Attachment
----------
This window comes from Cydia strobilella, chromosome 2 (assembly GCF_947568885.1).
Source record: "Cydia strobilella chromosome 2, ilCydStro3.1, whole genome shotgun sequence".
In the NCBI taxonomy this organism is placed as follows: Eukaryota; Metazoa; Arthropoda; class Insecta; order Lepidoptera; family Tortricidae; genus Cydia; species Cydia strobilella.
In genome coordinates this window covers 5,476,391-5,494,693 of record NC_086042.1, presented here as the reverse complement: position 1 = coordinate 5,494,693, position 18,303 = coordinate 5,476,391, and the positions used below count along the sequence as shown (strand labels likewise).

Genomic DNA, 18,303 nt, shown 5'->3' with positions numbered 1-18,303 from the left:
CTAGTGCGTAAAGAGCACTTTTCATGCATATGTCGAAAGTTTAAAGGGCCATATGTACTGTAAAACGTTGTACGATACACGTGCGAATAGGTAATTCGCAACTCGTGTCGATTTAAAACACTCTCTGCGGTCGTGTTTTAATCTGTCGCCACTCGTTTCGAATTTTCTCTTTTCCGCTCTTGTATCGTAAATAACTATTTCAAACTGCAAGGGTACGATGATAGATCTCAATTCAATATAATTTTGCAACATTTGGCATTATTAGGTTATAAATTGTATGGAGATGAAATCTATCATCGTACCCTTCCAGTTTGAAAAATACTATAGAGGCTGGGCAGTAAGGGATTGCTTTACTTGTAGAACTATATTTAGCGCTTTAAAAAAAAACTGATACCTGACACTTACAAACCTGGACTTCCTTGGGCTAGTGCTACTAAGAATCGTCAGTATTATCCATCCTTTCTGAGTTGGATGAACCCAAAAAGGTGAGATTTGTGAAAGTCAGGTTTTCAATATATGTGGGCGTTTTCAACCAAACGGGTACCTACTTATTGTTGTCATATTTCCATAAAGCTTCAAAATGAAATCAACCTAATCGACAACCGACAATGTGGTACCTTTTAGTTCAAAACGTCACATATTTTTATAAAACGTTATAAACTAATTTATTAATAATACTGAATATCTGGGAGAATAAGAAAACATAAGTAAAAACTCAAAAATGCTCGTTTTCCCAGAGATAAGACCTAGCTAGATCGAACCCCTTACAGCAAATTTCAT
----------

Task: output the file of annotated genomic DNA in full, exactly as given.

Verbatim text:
This window comes from Cydia strobilella, chromosome 2 (assembly GCF_947568885.1).
Source record: "Cydia strobilella chromosome 2, ilCydStro3.1, whole genome shotgun sequence".
In the NCBI taxonomy this organism is placed as follows: Eukaryota; Metazoa; Arthropoda; class Insecta; order Lepidoptera; family Tortricidae; genus Cydia; species Cydia strobilella.
In genome coordinates this window covers 5,476,391-5,494,693 of record NC_086042.1, presented here as the reverse complement: position 1 = coordinate 5,494,693, position 18,303 = coordinate 5,476,391, and the positions used below count along the sequence as shown (strand labels likewise).

Genomic DNA, 18,303 nt, shown 5'->3' with positions numbered 1-18,303 from the left:
CTAGTGCGTAAAGAGCACTTTTCATGCATATGTCGAAAGTTTAAAGGGCCATATGTACTGTAAAACGTTGTACGATACACGTGCGAATAGGTAATTCGCAACTCGTGTCGATTTAAAACACTCTCTGCGGTCGTGTTTTAATCTGTCGCCACTCGTTTCGAATTTTCTCTTTTCCGCTCTTGTATCGTAAATAACTATTTCAAACTGCAAGGGTACGATGATAGATCTCAATTCAATATAATTTTGCAACATTTGGCATTATTAGGTTATAAATTGTATGGAGATGAAATCTATCATCGTACCCTTCCAGTTTGAAAAATACTATAGAGGCTGGGCAGTAAGGGATTGCTTTACTTGTAGAACTATATTTAGCGCTTTAAAAAAAAACTGATACCTGACACTTACAAACCTGGACTTCCTTGGGCTAGTGCTACTAAGAATCGTCAGTATTATCCATCCTTTCTGAGTTGGATGAACCCAAAAAGGTGAGATTTGTGAAAGTCAGGTTTTCAATATATGTGGGCGTTTTCAACCAAACGGGTACCTACTTATTGTTGTCATATTTCCATAAAGCTTCAAAATGAAATCAACCTAATCGACAACCGACAATGTGGTACCTTTTAGTTCAAAACGTCACATATTTTTATAAAACGTTATAAACTAATTTATTAATAATACTGAATATCTGGGAGAATAAGAAAACATAAGTAAAAACTCAAAAATGCTCGTTTTCCCAGAGATAAGACCTAGCTAGATCGAACCCCTTACAGCAAATTTCAT